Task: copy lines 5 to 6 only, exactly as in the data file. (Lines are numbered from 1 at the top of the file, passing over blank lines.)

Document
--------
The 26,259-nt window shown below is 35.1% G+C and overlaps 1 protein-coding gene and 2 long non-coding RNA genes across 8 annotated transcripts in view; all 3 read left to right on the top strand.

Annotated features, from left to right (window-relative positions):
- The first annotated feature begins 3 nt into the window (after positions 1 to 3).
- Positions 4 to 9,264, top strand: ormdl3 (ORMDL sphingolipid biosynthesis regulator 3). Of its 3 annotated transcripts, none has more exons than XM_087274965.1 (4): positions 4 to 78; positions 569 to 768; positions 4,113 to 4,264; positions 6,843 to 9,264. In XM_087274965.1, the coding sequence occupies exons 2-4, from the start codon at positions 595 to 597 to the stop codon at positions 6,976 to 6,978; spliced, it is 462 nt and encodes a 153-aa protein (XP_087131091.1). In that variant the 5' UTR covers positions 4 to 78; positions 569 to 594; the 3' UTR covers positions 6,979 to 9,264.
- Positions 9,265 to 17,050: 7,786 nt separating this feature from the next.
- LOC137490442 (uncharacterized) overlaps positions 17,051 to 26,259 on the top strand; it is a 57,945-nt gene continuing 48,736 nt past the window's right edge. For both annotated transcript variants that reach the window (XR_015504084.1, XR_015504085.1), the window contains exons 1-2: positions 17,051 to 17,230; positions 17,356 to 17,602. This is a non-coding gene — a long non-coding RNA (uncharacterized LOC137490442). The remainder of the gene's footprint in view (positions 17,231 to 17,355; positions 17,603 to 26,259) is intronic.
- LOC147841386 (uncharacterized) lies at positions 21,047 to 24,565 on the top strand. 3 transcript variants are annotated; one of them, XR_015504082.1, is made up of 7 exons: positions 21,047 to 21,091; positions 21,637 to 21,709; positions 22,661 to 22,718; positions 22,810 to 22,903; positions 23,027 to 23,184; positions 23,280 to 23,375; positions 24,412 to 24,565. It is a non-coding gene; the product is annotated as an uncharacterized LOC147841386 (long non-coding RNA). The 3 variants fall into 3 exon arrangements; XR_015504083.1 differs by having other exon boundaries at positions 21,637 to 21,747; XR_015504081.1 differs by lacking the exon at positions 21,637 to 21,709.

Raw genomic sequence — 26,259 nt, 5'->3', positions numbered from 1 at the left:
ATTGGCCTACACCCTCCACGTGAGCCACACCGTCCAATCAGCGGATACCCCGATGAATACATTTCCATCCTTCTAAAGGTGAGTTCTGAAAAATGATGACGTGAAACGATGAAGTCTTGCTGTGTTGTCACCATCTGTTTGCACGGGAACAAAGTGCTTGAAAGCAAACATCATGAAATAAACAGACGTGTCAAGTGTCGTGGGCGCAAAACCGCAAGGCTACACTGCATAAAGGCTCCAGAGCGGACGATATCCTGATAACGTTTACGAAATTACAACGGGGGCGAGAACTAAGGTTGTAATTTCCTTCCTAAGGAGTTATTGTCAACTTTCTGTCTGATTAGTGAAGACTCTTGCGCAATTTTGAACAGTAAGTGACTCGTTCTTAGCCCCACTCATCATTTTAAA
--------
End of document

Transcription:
- Positions 9,265 to 17,050: 7,786 nt separating this feature from the next.
- LOC137490442 (uncharacterized) overlaps positions 17,051 to 26,259 on the top strand; it is a 57,945-nt gene continuing 48,736 nt past the window's right edge. For both annotated transcript variants that reach the window (XR_015504084.1, XR_015504085.1), the window contains exons 1-2: positions 17,051 to 17,230; positions 17,356 to 17,602. This is a non-coding gene — a long non-coding RNA (uncharacterized LOC137490442). The remainder of the gene's footprint in view (positions 17,231 to 17,355; positions 17,603 to 26,259) is intronic.